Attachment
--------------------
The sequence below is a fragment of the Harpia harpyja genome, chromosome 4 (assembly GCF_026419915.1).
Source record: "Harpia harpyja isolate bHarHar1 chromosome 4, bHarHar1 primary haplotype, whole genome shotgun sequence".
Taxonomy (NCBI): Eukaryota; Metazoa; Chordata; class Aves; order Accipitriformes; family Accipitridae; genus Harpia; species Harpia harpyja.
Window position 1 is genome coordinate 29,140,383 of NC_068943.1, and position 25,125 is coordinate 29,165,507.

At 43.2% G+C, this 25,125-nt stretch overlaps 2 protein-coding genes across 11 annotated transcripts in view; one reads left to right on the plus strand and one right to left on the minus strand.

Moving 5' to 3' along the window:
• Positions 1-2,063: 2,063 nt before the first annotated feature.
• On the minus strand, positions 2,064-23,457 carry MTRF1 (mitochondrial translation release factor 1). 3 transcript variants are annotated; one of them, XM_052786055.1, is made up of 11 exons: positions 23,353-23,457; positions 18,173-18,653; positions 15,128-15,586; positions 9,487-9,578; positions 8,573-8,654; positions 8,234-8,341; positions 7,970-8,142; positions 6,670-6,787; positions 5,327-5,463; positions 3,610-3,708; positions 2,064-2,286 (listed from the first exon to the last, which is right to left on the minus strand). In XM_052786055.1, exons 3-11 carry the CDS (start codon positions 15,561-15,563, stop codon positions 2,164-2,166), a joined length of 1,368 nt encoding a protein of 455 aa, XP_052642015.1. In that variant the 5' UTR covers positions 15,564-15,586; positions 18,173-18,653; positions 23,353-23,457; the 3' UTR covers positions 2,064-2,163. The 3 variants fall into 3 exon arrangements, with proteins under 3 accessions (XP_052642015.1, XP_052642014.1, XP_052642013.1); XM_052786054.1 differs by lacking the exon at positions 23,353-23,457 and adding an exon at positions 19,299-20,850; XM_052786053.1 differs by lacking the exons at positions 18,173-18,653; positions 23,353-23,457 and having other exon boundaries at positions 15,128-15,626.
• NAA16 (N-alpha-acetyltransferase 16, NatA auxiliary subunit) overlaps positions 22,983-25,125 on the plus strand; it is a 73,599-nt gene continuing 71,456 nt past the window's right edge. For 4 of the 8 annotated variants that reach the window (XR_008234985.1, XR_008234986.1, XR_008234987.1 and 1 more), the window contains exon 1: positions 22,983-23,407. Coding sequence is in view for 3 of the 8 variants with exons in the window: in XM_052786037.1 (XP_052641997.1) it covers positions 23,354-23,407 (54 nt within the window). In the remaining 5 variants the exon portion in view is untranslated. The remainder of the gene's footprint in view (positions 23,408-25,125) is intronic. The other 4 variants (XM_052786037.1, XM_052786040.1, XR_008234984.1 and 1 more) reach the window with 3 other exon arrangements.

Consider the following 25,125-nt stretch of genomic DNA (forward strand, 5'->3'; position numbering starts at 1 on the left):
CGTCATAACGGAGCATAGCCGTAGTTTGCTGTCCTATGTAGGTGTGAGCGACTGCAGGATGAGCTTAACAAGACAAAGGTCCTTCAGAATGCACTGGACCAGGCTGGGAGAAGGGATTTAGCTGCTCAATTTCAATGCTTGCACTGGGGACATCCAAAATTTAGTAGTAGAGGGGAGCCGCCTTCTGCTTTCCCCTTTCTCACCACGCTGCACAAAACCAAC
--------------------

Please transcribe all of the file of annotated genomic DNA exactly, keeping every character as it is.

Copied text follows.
The sequence below is a fragment of the Harpia harpyja genome, chromosome 4 (assembly GCF_026419915.1).
Source record: "Harpia harpyja isolate bHarHar1 chromosome 4, bHarHar1 primary haplotype, whole genome shotgun sequence".
Taxonomy (NCBI): Eukaryota; Metazoa; Chordata; class Aves; order Accipitriformes; family Accipitridae; genus Harpia; species Harpia harpyja.
Window position 1 is genome coordinate 29,140,383 of NC_068943.1, and position 25,125 is coordinate 29,165,507.

At 43.2% G+C, this 25,125-nt stretch overlaps 2 protein-coding genes across 11 annotated transcripts in view; one reads left to right on the plus strand and one right to left on the minus strand.

Moving 5' to 3' along the window:
• Positions 1-2,063: 2,063 nt before the first annotated feature.
• On the minus strand, positions 2,064-23,457 carry MTRF1 (mitochondrial translation release factor 1). 3 transcript variants are annotated; one of them, XM_052786055.1, is made up of 11 exons: positions 23,353-23,457; positions 18,173-18,653; positions 15,128-15,586; positions 9,487-9,578; positions 8,573-8,654; positions 8,234-8,341; positions 7,970-8,142; positions 6,670-6,787; positions 5,327-5,463; positions 3,610-3,708; positions 2,064-2,286 (listed from the first exon to the last, which is right to left on the minus strand). In XM_052786055.1, exons 3-11 carry the CDS (start codon positions 15,561-15,563, stop codon positions 2,164-2,166), a joined length of 1,368 nt encoding a protein of 455 aa, XP_052642015.1. In that variant the 5' UTR covers positions 15,564-15,586; positions 18,173-18,653; positions 23,353-23,457; the 3' UTR covers positions 2,064-2,163. The 3 variants fall into 3 exon arrangements, with proteins under 3 accessions (XP_052642015.1, XP_052642014.1, XP_052642013.1); XM_052786054.1 differs by lacking the exon at positions 23,353-23,457 and adding an exon at positions 19,299-20,850; XM_052786053.1 differs by lacking the exons at positions 18,173-18,653; positions 23,353-23,457 and having other exon boundaries at positions 15,128-15,626.
• NAA16 (N-alpha-acetyltransferase 16, NatA auxiliary subunit) overlaps positions 22,983-25,125 on the plus strand; it is a 73,599-nt gene continuing 71,456 nt past the window's right edge. For 4 of the 8 annotated variants that reach the window (XR_008234985.1, XR_008234986.1, XR_008234987.1 and 1 more), the window contains exon 1: positions 22,983-23,407. Coding sequence is in view for 3 of the 8 variants with exons in the window: in XM_052786037.1 (XP_052641997.1) it covers positions 23,354-23,407 (54 nt within the window). In the remaining 5 variants the exon portion in view is untranslated. The remainder of the gene's footprint in view (positions 23,408-25,125) is intronic. The other 4 variants (XM_052786037.1, XM_052786040.1, XR_008234984.1 and 1 more) reach the window with 3 other exon arrangements.

Consider the following 25,125-nt stretch of genomic DNA (forward strand, 5'->3'; position numbering starts at 1 on the left):
CGTCATAACGGAGCATAGCCGTAGTTTGCTGTCCTATGTAGGTGTGAGCGACTGCAGGATGAGCTTAACAAGACAAAGGTCCTTCAGAATGCACTGGACCAGGCTGGGAGAAGGGATTTAGCTGCTCAATTTCAATGCTTGCACTGGGGACATCCAAAATTTAGTAGTAGAGGGGAGCCGCCTTCTGCTTTCCCCTTTCTCACCACGCTGCACAAAACCAAC